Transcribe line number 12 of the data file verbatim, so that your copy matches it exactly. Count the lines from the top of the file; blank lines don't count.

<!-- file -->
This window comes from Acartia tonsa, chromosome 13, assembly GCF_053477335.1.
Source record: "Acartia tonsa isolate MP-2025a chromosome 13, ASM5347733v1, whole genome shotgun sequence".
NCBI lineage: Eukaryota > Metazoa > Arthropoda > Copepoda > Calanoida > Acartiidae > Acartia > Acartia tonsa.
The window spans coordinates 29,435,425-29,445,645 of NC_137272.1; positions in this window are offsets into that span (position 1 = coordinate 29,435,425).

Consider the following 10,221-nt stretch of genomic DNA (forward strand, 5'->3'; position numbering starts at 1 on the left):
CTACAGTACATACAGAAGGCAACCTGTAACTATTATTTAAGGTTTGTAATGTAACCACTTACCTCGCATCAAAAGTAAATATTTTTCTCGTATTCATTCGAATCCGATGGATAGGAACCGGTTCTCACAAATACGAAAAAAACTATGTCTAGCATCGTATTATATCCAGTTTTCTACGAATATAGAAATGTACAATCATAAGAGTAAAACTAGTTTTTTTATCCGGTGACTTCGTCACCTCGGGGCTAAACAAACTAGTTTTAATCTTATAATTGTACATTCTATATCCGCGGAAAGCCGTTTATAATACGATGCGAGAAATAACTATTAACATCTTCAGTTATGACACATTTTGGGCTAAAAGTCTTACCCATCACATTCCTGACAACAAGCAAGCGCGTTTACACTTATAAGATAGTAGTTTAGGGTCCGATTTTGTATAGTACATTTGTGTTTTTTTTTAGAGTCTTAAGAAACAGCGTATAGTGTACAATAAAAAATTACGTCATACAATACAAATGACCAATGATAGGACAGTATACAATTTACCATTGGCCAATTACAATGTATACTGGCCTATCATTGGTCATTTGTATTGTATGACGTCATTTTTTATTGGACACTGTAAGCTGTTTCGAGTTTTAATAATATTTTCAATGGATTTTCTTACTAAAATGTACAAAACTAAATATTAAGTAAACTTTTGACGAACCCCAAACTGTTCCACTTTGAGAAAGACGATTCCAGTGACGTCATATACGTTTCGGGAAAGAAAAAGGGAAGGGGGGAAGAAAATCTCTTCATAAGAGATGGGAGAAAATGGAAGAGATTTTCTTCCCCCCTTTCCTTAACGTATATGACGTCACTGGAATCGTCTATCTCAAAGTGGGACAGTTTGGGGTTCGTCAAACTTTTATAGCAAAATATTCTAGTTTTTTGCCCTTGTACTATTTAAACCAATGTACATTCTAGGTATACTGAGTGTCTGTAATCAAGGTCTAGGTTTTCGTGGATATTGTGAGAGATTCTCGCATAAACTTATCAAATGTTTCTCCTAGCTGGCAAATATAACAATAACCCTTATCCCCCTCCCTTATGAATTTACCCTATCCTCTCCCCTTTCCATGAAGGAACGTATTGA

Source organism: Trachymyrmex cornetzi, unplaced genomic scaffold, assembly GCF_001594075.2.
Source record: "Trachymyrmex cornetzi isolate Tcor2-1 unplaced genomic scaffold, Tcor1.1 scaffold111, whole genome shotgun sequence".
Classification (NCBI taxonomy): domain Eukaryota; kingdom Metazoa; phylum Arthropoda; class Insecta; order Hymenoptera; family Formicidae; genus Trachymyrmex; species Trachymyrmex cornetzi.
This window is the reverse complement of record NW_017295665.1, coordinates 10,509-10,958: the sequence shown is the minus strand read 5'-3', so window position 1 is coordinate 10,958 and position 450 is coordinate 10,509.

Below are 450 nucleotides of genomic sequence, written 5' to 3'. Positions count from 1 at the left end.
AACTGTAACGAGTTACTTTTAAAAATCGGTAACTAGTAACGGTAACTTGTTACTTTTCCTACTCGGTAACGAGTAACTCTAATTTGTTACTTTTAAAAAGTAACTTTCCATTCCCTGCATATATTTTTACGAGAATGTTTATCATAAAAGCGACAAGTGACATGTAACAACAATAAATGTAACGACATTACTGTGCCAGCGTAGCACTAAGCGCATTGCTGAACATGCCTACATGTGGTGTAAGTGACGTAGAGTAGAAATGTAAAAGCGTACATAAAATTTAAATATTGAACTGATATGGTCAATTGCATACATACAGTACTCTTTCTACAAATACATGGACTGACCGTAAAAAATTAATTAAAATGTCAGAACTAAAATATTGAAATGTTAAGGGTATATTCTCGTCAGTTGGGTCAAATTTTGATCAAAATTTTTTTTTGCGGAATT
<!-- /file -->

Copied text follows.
AACTGTAACGAGTTACTTTTAAAAATCGGTAACTAGTAACGGTAACTTGTTACTTTTCCTACTCGGTAACGAGTAACTCTAATTTGTTACTTTTAAAAAGTAACTTTCCATTCCCTGCATATATTTTTACGAGAATGTTTATCATAAAAGCGACAAGTGACATGTAACAACAATAAATGTAACGACATTACTGTGCCAGCGTAGCACTAAGCGCATTGCTGAACATGCCTACATGTGGTGTAAGTGACGTAGAGTAGAAATGTAAAAGCGTACATAAAATTTAAATATTGAACTGATATGGTCAATTGCATACATACAGTACTCTTTCTACAAATACATGGACTGACCGTAAAAAATTAATTAAAATGTCAGAACTAAAATATTGAAATGTTAAGGGTATATTCTCGTCAGTTGGGTCAAATTTTGATCAAAATTTTTTTTTGCGGAATT